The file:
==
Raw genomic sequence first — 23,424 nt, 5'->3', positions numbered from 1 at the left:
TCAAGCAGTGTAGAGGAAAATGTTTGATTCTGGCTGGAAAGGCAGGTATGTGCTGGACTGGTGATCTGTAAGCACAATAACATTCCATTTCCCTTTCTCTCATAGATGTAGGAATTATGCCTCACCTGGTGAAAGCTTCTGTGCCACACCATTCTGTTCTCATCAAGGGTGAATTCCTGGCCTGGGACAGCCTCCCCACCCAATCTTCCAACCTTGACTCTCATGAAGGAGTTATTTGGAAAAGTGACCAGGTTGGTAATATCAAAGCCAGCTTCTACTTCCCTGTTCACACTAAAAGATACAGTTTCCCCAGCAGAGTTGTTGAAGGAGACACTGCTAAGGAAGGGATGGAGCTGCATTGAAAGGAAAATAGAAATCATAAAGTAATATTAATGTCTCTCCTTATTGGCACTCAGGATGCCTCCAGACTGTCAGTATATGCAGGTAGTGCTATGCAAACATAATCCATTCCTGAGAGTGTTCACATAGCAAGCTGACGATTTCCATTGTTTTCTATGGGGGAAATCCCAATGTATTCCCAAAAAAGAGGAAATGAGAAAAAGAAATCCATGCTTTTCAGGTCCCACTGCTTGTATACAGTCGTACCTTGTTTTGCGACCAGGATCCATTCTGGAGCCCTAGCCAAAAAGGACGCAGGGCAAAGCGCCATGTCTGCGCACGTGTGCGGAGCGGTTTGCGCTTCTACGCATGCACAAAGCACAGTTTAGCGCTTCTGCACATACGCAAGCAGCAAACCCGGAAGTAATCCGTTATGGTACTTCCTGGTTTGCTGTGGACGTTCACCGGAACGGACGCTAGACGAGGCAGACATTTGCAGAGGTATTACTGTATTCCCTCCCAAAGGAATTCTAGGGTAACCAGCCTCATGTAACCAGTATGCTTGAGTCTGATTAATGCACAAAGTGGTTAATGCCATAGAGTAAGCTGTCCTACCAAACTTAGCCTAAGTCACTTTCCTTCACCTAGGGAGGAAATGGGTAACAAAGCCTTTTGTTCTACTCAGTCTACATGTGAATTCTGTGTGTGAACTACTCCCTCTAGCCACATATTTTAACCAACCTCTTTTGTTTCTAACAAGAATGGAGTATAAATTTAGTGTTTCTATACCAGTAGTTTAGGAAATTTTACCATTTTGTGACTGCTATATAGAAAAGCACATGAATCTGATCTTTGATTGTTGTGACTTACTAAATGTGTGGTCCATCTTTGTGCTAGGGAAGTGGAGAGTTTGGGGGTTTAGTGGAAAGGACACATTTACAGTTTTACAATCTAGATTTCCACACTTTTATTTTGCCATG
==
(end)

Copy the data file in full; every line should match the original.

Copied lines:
Raw genomic sequence first — 23,424 nt, 5'->3', positions numbered from 1 at the left:
TCAAGCAGTGTAGAGGAAAATGTTTGATTCTGGCTGGAAAGGCAGGTATGTGCTGGACTGGTGATCTGTAAGCACAATAACATTCCATTTCCCTTTCTCTCATAGATGTAGGAATTATGCCTCACCTGGTGAAAGCTTCTGTGCCACACCATTCTGTTCTCATCAAGGGTGAATTCCTGGCCTGGGACAGCCTCCCCACCCAATCTTCCAACCTTGACTCTCATGAAGGAGTTATTTGGAAAAGTGACCAGGTTGGTAATATCAAAGCCAGCTTCTACTTCCCTGTTCACACTAAAAGATACAGTTTCCCCAGCAGAGTTGTTGAAGGAGACACTGCTAAGGAAGGGATGGAGCTGCATTGAAAGGAAAATAGAAATCATAAAGTAATATTAATGTCTCTCCTTATTGGCACTCAGGATGCCTCCAGACTGTCAGTATATGCAGGTAGTGCTATGCAAACATAATCCATTCCTGAGAGTGTTCACATAGCAAGCTGACGATTTCCATTGTTTTCTATGGGGGAAATCCCAATGTATTCCCAAAAAAGAGGAAATGAGAAAAAGAAATCCATGCTTTTCAGGTCCCACTGCTTGTATACAGTCGTACCTTGTTTTGCGACCAGGATCCATTCTGGAGCCCTAGCCAAAAAGGACGCAGGGCAAAGCGCCATGTCTGCGCACGTGTGCGGAGCGGTTTGCGCTTCTACGCATGCACAAAGCACAGTTTAGCGCTTCTGCACATACGCAAGCAGCAAACCCGGAAGTAATCCGTTATGGTACTTCCTGGTTTGCTGTGGACGTTCACCGGAACGGACGCTAGACGAGGCAGACATTTGCAGAGGTATTACTGTATTCCCTCCCAAAGGAATTCTAGGGTAACCAGCCTCATGTAACCAGTATGCTTGAGTCTGATTAATGCACAAAGTGGTTAATGCCATAGAGTAAGCTGTCCTACCAAACTTAGCCTAAGTCACTTTCCTTCACCTAGGGAGGAAATGGGTAACAAAGCCTTTTGTTCTACTCAGTCTACATGTGAATTCTGTGTGTGAACTACTCCCTCTAGCCACATATTTTAACCAACCTCTTTTGTTTCTAACAAGAATGGAGTATAAATTTAGTGTTTCTATACCAGTAGTTTAGGAAATTTTACCATTTTGTGACTGCTATATAGAAAAGCACATGAATCTGATCTTTGATTGTTGTGACTTACTAAATGTGTGGTCCATCTTTGTGCTAGGGAAGTGGAGAGTTTGGGGGTTTAGTGGAAAGGACACATTTACAGTTTTACAATCTAGATTTCCACACTTTTATTTTGCCATG